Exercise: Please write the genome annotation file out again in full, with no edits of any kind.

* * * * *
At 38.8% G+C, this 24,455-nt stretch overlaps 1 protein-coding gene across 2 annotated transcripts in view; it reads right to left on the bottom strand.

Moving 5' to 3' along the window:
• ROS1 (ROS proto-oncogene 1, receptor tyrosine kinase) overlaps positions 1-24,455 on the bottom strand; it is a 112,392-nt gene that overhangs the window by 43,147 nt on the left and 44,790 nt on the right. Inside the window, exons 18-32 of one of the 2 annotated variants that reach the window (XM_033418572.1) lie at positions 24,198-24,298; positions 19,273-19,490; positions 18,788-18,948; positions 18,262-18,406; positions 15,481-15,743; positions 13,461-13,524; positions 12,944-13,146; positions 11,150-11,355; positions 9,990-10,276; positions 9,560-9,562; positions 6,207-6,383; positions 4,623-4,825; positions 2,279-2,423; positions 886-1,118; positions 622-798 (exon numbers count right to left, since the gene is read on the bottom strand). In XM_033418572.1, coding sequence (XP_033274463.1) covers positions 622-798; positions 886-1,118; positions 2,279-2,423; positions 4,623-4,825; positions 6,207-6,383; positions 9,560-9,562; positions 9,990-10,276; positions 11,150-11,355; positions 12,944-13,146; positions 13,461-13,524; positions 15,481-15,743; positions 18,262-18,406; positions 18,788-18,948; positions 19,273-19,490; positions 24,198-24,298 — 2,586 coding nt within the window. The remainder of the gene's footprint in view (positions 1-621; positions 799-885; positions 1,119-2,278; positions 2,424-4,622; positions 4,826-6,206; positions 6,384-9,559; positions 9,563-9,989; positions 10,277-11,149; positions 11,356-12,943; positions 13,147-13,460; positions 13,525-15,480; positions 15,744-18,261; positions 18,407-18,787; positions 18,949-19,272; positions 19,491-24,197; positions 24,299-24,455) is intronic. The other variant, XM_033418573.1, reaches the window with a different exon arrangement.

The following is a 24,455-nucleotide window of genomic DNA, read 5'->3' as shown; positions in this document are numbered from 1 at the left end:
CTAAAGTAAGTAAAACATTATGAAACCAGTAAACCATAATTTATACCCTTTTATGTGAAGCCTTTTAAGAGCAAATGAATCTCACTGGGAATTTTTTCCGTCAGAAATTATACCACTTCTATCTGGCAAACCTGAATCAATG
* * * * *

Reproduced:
At 38.8% G+C, this 24,455-nt stretch overlaps 1 protein-coding gene across 2 annotated transcripts in view; it reads right to left on the bottom strand.

Moving 5' to 3' along the window:
• ROS1 (ROS proto-oncogene 1, receptor tyrosine kinase) overlaps positions 1-24,455 on the bottom strand; it is a 112,392-nt gene that overhangs the window by 43,147 nt on the left and 44,790 nt on the right. Inside the window, exons 18-32 of one of the 2 annotated variants that reach the window (XM_033418572.1) lie at positions 24,198-24,298; positions 19,273-19,490; positions 18,788-18,948; positions 18,262-18,406; positions 15,481-15,743; positions 13,461-13,524; positions 12,944-13,146; positions 11,150-11,355; positions 9,990-10,276; positions 9,560-9,562; positions 6,207-6,383; positions 4,623-4,825; positions 2,279-2,423; positions 886-1,118; positions 622-798 (exon numbers count right to left, since the gene is read on the bottom strand). In XM_033418572.1, coding sequence (XP_033274463.1) covers positions 622-798; positions 886-1,118; positions 2,279-2,423; positions 4,623-4,825; positions 6,207-6,383; positions 9,560-9,562; positions 9,990-10,276; positions 11,150-11,355; positions 12,944-13,146; positions 13,461-13,524; positions 15,481-15,743; positions 18,262-18,406; positions 18,788-18,948; positions 19,273-19,490; positions 24,198-24,298 — 2,586 coding nt within the window. The remainder of the gene's footprint in view (positions 1-621; positions 799-885; positions 1,119-2,278; positions 2,424-4,622; positions 4,826-6,206; positions 6,384-9,559; positions 9,563-9,989; positions 10,277-11,149; positions 11,356-12,943; positions 13,147-13,460; positions 13,525-15,480; positions 15,744-18,261; positions 18,407-18,787; positions 18,949-19,272; positions 19,491-24,197; positions 24,299-24,455) is intronic. The other variant, XM_033418573.1, reaches the window with a different exon arrangement.

The following is a 24,455-nucleotide window of genomic DNA, read 5'->3' as shown; positions in this document are numbered from 1 at the left end:
CTAAAGTAAGTAAAACATTATGAAACCAGTAAACCATAATTTATACCCTTTTATGTGAAGCCTTTTAAGAGCAAATGAATCTCACTGGGAATTTTTTCCGTCAGAAATTATACCACTTCTATCTGGCAAACCTGAATCAATG